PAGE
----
COVID-19 Vaccination For Kids Aged 5-11 Set In February: What Parents Need To Know13.5 million children aged 5 to 11 are expected to be inoculated with the reformulated Pfizer COVID-19 vaccine.by Angela Baylon .
Philippines is set to expand its COVID-19 pediatric vaccination program to include children aged 5 to 11 starting this February 2022.
The initial rollout of vaccination for the younger kids was moved from February 4, 2022 to February 7, 2022, the Philippine Department of Health (DOH) announced.
Galvez said the February rollout would begin in Metro Manila before expanding to other regions in the country. According to reportr, the government expects to inoculate some 13.5 million children aged 5 to 11.
Should kids get COVID-19 vaccine?
If you have a child between the ages of 5 and 11, here's a rundown of information we know about COVID-19 vaccines for this age group.
Is it safe to give COVID-19 vaccine to children?
U.S. has started giving COVID-19 vaccines to children over five years old as early as November 2021. Some European countries also began to inoculate the younger population in December 2021. Meanwhile, Japan recently approved Pfizer to be given to kids aged 5 to 11 and expects rollout by March.ADVERTISEMENT - CONTINUE READING BELOW
In the Philippines, health and vaccine experts have ruled that research and trials proved that the FDA-approved vaccine is safe and effective when used to prevent COVID-19 in children ages 5 to 11. (Read more here)
In a DOH press briefing, Dr. Mary Ann Bunyi, president of the Pediatric Infectious Disease Society of the Philippines, cited data from U.S. Safety Surveillance Data (Nov. to Dec. 2021).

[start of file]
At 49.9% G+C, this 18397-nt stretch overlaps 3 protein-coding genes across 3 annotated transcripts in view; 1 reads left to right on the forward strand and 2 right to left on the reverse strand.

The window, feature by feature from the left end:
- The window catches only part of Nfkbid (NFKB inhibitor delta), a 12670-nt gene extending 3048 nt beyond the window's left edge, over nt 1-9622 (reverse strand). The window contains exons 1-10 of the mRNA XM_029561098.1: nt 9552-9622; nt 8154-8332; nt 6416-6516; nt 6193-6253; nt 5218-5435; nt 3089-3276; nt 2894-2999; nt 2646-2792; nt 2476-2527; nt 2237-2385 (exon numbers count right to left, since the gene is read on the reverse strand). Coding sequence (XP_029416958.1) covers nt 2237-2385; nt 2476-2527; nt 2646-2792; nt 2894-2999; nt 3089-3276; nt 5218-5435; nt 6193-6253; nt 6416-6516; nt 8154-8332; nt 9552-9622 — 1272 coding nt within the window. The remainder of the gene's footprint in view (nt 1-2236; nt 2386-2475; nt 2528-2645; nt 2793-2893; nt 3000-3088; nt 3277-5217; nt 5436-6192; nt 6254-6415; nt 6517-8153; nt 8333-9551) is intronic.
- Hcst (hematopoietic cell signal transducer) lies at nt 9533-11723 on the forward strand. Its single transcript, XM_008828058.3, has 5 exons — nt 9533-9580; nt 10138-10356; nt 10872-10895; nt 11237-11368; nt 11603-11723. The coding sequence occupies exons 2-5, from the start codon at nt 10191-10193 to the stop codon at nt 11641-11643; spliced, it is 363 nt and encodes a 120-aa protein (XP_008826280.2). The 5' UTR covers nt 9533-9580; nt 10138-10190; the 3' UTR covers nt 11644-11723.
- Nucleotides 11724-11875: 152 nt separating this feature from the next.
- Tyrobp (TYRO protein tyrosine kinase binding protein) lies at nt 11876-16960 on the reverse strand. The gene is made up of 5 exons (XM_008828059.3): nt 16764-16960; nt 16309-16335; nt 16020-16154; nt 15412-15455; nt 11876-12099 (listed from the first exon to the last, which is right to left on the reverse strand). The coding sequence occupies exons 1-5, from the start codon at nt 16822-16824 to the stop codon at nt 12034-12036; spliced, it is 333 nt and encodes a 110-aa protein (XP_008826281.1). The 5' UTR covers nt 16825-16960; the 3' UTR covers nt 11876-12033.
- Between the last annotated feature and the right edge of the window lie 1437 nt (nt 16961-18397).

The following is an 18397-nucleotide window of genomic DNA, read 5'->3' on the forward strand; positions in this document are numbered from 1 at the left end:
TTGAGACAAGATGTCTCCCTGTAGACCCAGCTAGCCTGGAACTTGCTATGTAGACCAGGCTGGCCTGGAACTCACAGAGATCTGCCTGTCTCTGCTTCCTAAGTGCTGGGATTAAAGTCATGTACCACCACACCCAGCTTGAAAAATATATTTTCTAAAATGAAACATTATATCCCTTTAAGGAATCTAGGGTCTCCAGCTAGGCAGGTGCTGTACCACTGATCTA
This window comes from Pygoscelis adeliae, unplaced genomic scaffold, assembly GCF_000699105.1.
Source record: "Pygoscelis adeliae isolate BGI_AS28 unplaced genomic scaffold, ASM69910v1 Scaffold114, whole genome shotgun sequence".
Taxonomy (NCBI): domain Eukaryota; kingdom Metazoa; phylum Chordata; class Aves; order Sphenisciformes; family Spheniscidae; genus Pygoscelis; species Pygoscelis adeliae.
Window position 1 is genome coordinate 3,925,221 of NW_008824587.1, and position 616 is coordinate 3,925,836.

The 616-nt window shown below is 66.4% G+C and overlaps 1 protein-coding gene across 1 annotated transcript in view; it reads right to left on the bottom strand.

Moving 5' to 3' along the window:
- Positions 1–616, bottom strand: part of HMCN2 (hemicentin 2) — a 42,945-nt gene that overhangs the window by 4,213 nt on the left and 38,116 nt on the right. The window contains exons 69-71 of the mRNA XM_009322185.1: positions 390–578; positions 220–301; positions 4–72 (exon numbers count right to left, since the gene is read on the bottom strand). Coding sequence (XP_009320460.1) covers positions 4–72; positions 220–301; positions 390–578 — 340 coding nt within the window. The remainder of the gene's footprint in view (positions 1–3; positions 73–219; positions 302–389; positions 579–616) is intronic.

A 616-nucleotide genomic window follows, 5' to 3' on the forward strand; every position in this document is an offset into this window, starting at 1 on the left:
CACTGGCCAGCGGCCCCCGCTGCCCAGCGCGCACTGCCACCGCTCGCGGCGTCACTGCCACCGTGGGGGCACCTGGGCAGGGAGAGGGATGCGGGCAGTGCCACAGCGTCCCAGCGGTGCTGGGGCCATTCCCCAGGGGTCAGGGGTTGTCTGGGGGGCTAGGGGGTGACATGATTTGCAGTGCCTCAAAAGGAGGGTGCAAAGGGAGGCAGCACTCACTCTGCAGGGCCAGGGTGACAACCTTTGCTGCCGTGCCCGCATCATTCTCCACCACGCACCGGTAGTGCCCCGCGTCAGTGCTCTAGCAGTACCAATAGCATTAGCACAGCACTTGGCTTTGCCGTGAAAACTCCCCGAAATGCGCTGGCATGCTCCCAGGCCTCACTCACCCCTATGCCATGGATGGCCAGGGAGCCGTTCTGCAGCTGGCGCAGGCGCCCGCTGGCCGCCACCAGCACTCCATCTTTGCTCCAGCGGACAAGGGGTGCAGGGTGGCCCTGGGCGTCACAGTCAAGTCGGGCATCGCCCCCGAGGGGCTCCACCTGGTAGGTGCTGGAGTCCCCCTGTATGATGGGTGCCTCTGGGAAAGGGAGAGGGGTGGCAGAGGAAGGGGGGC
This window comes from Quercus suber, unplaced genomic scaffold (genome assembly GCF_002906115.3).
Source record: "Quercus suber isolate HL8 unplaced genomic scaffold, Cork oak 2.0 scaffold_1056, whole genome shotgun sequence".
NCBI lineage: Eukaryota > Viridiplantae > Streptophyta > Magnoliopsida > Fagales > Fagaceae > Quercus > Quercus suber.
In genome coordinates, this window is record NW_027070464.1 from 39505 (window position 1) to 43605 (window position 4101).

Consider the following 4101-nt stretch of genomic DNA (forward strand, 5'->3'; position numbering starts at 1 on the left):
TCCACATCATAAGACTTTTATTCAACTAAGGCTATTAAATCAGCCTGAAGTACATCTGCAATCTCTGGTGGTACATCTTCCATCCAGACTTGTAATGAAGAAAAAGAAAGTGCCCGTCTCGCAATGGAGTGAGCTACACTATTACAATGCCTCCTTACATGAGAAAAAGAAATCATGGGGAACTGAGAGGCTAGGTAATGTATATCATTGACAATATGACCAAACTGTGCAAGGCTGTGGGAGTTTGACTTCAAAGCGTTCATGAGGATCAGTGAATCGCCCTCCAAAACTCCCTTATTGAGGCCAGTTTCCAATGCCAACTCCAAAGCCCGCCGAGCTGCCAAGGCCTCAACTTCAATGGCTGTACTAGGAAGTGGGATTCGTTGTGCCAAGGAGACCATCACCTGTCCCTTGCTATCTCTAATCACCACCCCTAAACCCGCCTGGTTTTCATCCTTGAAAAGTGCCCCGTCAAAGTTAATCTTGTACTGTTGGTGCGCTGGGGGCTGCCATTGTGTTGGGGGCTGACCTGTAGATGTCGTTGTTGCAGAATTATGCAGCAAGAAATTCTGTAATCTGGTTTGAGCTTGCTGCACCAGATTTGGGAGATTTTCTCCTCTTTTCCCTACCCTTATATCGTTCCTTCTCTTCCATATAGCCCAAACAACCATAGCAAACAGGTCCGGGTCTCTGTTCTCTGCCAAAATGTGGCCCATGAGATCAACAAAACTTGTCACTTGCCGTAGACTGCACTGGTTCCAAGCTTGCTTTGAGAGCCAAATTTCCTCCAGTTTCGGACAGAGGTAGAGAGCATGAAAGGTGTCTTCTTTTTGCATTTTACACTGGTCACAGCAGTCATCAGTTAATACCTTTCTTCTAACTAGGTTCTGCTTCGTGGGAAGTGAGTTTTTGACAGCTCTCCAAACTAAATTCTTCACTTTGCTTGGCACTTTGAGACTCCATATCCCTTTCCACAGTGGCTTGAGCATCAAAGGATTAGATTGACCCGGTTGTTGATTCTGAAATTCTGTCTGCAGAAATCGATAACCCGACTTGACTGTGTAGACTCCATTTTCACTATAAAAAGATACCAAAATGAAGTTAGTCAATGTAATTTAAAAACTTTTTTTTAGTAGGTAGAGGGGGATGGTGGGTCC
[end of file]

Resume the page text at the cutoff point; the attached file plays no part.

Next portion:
It showed that the most common serious events were fever and vomiting. There were also reports of myocarditis, or inflammation of the heart muscles, but only at 11 cases out of eight million doses administered.
In her presentation, Bunyi reiterated that "each vaccine has its expected side reaction that does not automatically translate to a reduced efficacy or safety signal."
She adds, "there may be very rare adverse events that may be associated with vaccines but we always weigh the benefits of giving it over the risk of getting down with disease and its complications, which the vaccine can prevent."
Is the vaccine dose for children ages 5 to 11 different than older population?
Yes. Kids ages 5 to 11 will get a reformulated Pfizer COVID-19 vaccine. Only Pfizer brand will be given to this age group. The younger population will also receive a lower dose of the vaccine.
"The 12 to 15 year old received the same adult dose at 30 micrograms and given as 0.3ml. For the five to 11-year-old, the dose was one-third of that adult does, which is ten micrograms given at 0.2ml," Bunyi explained.CONTINUE READING BELOWwatch now
Bunyi adds vials for the reformulated vaccine will have an orange cap.
What are the benefits of COVID-19 vaccine to kids?
Bunyi says there are both direct and indirect benefits of giving kids COVID-19 vaccine.
Direct benefit would be to protect kids against severe COVID-19 infection, hospitalization, and severe or long-term complications.